Note: I didn't say a word about wanting a gentleman or someone who is affectionate and wants to hold hands.

So after the three days of e-mails and winks and the end of the trial period, I only ended up responding to three guys. The one I was most interested in actually lives here, which is surprising since there are very few guys meeting my criteria in Macon on Match. I've already mentioned some of "Ken's" attractive traits that I could ascertain from Match and e-mails. One potential red flag was that he only had one photo, but I realize not everyone is the photo whore that I am. So we exchanged e-mails for a few days, and it was clear that Ken is very intelligent and educated. Oh, bonus points for no typos, misspellings, excellent grammar/commas usage, and some interesting book recommendations.

So he e-mailed me his number, and I called him the next day and we talked for three hours. Yes, three hours. We had some really interesting conversations. He told me he'd like to meet me, etc. and that he'd call me after my busy weekend to plan something. So he called last Monday night, and we talked for a long time again. This time I noticed something I'd picked up a little bit on the first time we talked; Ken is a talker like me, but he doesn't ask many questions. And he has a LOT to say. But no big deal since talking on the phone that long isn't most people's forte anyway. So he asked me to dinner for Thursday night, and we agreed to meet at a bar/restaurant at 8:00.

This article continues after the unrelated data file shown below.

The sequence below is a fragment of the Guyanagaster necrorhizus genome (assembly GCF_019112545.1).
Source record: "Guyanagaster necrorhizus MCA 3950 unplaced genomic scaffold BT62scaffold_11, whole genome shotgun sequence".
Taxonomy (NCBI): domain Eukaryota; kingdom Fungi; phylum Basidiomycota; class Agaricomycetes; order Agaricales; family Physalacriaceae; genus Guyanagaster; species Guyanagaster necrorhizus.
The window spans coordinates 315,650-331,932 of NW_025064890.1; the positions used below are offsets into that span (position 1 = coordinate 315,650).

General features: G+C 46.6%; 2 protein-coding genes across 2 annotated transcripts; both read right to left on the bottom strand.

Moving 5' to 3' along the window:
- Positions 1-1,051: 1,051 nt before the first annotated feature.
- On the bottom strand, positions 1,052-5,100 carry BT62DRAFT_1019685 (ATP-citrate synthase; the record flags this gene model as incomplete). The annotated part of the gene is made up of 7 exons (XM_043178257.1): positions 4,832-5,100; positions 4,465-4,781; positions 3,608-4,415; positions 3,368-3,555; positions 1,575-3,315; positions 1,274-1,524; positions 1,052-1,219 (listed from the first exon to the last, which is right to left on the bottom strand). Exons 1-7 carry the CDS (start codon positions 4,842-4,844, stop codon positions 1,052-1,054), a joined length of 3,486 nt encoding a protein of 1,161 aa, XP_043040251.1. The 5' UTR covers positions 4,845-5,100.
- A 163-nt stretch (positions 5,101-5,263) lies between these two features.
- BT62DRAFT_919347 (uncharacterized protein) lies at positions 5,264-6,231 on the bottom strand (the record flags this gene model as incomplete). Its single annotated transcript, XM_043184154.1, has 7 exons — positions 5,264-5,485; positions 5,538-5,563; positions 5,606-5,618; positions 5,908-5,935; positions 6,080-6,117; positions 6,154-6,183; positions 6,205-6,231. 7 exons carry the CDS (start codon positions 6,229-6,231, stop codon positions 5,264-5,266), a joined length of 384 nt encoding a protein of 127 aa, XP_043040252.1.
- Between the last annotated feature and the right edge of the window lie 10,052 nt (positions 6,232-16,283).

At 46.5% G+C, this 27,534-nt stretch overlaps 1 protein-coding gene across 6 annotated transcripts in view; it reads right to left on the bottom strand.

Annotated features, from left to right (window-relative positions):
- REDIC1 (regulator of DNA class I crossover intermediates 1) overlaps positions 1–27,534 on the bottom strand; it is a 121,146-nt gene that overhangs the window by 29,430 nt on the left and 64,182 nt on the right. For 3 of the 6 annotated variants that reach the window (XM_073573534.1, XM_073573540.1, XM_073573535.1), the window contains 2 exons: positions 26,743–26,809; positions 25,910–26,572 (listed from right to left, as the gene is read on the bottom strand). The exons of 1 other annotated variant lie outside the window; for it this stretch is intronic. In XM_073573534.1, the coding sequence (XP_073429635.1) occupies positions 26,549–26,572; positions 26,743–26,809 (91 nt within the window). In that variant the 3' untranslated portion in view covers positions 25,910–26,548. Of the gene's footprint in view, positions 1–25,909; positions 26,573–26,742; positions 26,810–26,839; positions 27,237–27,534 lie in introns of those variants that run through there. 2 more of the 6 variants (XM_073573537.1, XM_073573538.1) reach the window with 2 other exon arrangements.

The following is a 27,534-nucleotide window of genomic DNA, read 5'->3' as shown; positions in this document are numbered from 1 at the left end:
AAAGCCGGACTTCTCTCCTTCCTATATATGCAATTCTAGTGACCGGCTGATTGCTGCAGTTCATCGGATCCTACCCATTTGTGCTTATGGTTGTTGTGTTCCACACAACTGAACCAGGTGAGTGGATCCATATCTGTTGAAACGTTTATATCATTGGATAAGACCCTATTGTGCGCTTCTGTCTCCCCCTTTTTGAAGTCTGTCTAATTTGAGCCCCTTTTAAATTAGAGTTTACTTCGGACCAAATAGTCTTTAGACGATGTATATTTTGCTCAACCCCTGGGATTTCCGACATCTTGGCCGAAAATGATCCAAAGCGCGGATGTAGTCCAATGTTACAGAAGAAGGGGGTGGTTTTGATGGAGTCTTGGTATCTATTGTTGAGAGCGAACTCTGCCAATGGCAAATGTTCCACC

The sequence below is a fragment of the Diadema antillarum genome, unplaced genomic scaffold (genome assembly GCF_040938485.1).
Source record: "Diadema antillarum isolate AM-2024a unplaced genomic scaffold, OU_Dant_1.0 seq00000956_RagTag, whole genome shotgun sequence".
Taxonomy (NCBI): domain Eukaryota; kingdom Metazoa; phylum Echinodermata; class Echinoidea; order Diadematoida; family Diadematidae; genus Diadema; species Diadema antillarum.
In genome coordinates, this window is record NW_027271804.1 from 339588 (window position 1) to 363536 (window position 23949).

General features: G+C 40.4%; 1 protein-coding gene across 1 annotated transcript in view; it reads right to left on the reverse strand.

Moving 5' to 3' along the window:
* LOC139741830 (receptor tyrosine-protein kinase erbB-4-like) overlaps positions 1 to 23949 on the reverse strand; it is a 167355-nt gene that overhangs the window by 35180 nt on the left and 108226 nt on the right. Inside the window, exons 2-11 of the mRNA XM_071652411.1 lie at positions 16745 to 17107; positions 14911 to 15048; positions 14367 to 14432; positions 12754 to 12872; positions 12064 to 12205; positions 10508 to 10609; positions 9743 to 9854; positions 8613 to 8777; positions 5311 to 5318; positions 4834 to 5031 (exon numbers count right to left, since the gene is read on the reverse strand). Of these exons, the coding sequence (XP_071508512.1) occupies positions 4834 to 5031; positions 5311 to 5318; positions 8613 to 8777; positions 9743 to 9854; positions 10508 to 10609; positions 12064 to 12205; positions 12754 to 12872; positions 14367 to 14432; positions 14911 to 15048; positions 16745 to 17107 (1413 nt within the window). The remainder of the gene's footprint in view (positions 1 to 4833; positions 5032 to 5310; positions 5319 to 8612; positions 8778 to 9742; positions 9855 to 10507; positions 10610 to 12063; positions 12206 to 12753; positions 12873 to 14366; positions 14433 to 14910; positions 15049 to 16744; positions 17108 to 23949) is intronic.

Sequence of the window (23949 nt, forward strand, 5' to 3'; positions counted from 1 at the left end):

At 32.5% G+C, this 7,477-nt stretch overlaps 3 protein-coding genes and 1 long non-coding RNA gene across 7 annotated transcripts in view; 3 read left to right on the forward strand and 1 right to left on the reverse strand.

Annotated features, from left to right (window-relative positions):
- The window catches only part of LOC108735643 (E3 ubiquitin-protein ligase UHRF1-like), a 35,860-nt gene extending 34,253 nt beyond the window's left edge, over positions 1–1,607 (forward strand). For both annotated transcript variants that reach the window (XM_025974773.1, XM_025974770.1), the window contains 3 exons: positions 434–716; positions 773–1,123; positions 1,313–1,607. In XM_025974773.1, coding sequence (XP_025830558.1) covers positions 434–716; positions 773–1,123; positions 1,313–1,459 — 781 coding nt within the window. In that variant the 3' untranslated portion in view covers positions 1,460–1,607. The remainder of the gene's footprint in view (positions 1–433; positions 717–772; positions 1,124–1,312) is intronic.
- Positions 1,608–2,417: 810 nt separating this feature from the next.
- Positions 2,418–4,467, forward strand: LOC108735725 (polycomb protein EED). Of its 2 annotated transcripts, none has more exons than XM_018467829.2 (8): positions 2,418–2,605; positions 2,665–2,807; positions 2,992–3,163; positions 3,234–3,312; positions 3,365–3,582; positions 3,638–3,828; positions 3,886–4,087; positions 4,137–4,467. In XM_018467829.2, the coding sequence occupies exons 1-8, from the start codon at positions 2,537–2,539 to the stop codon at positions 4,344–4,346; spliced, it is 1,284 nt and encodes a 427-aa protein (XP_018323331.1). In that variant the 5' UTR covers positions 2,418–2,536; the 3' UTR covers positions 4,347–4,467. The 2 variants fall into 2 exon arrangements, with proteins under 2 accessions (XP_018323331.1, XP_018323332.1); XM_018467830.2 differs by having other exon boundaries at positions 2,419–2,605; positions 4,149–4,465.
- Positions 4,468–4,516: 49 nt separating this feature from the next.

I almost cancelled because the preparation for next week's trial has required really long hours resulting in a lack of sleep and causing my already purple-ringed eyes to be even darker and bloodshot, but I decided to rally (and use extra concealer) and stick with the plan. So we actually arrived at the same time, and Ken was just as cute as his photo and dressed the way I like boys to dress. Conversation flowed easily, but he (again) just seemed to lack a genuine interest in me. For example, Ken asked me if I've ever been to NYC. I told him I was going in two weeks. Well, I quickly realized he wasn't asking because he was curious about my trip (he didn't really ask any questions about it)--but instead so he could tell me about his trip to NYC.

Granted, I ask a lot of questions, and I've been preparing witnesses the last two weeks and am in total question-asking mode. But I'll bet for every ten questions I asked, he asked one. And while I was talking, I kind of felt like he was just waiting for his next opportunity to talk. I guess I'm just used to guys wanting to get to know me on initial dates and seeming more genuine than Ken. Anyway, after two hours of talking we parted ways with a side hug and "we'll talk soon." My general feeling afterwards was kind of blah until I got home and watched Grey's:)